The ABC of Website Design

Website Design Have Only Two PurposesWebsite Design

There are only two jobs that a website design should have, either to sell stuff so it’s an e-commerce website, or to capture the details of people visiting the website, if its does neither of these tasks you’re missing a trick and need to change it as soon as possible.

For example, It’s highly unlikely that as a creative agency you’re selling stuff online, so you’re looking to somehow capture people’s details through offering them some sort of download (often referred to as a lead magnet or in-bound marketing). If someone’s on your website there is a really good chance that they’re potentially looking to engage with someone offering your services. In exchange for a name and email address, or even an email address only (let’s face it you can normally work out the name from the email address) you can offer them some advice and guidance, for example ‘Seven Questions You Must Ask’ or ‘The Three Most Common Mistakes That People Make When Engaging with a PR Agency’. The point of the download is to offer advice and guidance, not sell to the potential client by saying here at ABC we do X. It’s about telling them the questions they should ask an agency that will gently educate them about the advantages you offer your clients over the competition.

The Most Important Thing is Your Website Design it’s Your Shop Front

One question could be, “do you give a guarantee on service levels?” then you explain why that question’s important. Or you could say “If an agency is unwilling to give service level guarantees then you have to wonder if they will be able to deliver what they’re promising”. The idea is for you to explain to the client what to look for when choosing an agency and the pitfalls to avoid so they can make the best choice – which will hopefully be you.

You could probably do a few different types of lead magnet or white papers, so that no matter what the person on your website is looking for you’ll have a guide that will help advise and coach them. Also, make sure that you have a lead magnet on every single web page. I was speaking to a web design agency that had tracked all the visitors to different websites they’d designed with no lead magnets, and what they found the visitors were all doing (and they all did pretty much the same thing), was they’d hit the Home page, then look at the About Us, then the Contact page, before leaving without taking any action. If nothing else have something on your contact page for them to download as well as a last ditch effort to get their details.

Include Your Team Photos and Videos in Your Website Design

Make sure as well that you have some strong photos of you and your team. As humans we’re pre-programmed to look at faces, and we want to see who we’ll be working with, so have videos there too which give an insight into who you are and your culture, and give people the opportunity to see you and connect with you in every way possible. Again think about who your avatar is with all of this. My partner’s website is full of personality and pretty funky which is very deliberate as those are the sort of clients she wants to attract. If you were grey faced as well as grey faced you probably wouldn’t like it, but that’s OK because you probably wouldn’t get on with the agency anyway, so making sure your values and personality shine through your website is a great pre-qualifier.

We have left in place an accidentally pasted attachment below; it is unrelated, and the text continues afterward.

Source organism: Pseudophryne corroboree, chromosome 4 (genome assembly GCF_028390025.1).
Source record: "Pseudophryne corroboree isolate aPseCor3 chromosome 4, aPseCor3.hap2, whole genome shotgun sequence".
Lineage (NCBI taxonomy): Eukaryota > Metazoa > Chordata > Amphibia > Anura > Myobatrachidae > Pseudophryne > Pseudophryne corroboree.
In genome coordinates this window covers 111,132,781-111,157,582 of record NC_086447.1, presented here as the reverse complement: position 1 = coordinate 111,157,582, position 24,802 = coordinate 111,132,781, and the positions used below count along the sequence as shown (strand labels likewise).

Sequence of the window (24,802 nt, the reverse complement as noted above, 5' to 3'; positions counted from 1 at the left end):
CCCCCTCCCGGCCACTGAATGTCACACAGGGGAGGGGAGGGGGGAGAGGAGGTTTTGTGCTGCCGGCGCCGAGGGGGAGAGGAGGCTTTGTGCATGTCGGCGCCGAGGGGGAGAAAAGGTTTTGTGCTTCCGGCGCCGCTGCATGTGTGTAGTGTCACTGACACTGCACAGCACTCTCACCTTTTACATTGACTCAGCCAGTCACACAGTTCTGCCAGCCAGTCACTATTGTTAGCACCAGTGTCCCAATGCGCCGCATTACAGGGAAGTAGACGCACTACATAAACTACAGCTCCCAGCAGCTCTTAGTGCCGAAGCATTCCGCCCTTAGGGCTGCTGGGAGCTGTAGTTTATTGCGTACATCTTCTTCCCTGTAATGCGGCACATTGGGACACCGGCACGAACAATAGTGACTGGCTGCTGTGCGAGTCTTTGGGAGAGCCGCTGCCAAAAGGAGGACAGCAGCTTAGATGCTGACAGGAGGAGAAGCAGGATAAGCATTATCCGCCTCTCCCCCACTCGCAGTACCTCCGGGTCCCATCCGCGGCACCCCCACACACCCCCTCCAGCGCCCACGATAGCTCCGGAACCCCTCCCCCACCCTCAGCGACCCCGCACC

Next, think about the services or sector you’re targeting. You have a couple of choices in which landing pages you direct people to, so, on your website you can have dedicated pages where you have a page specifically for a core sector, but have it set-up like a home page (so slightly more context rich with a couple of lead magnets for people to download).

Other Options for Website Design

The other option is to have a satellite website which is where you have an exact design copy of your general website but change the content so that it is specifically tailored for each core sector with its own appropriate URL and you can then drive your potential sector-centric clients to that website. It shouldn’t cost too much as the web designer is just copying the original website template, then placing different copy and pictures on there. The only potential downside of this tactic is that if a client then finds out that you do other sectors, it might be seen that you’re not 100% transparent or that you’re being a little sneaky, but only a bit.

OK, so let’s say you’ve got an all-singing-all-dancing website, now what? You have to drive traffic to your website and there are a number of options to achieve this. You could get someone to perform some Search Engine Optimisation (SEO) to get you to the top of Google through organic ranking, although as soon as the algorithms change you may drop or disappear so this shouldn’t be relied on as your only strategy, website design should incorporate everything you’ll need to grow your business.

By Alan S Adams

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About 

As an award-winning business coach and bestselling author, Alan S Adams has helped hundreds of businesses across the UK to move from simply surviving to positively thriving. The publication of his second book Passion To Profit: 7 Steps To Building A Kick-Ass Agency and his third book, The Beautiful Business: Secrets to Sculpting Your Ultimate Clinic, sees him focus very specifically on creative agencies and aesthetic clinic sector, sharing advice and guidance with the potential to revolutionise turnover, client retention and overall growth. Alan was also recognised by Enterprise Nation as one of the UK’s Top 50 Advisors and APCTC Coach of The Year Finalist.

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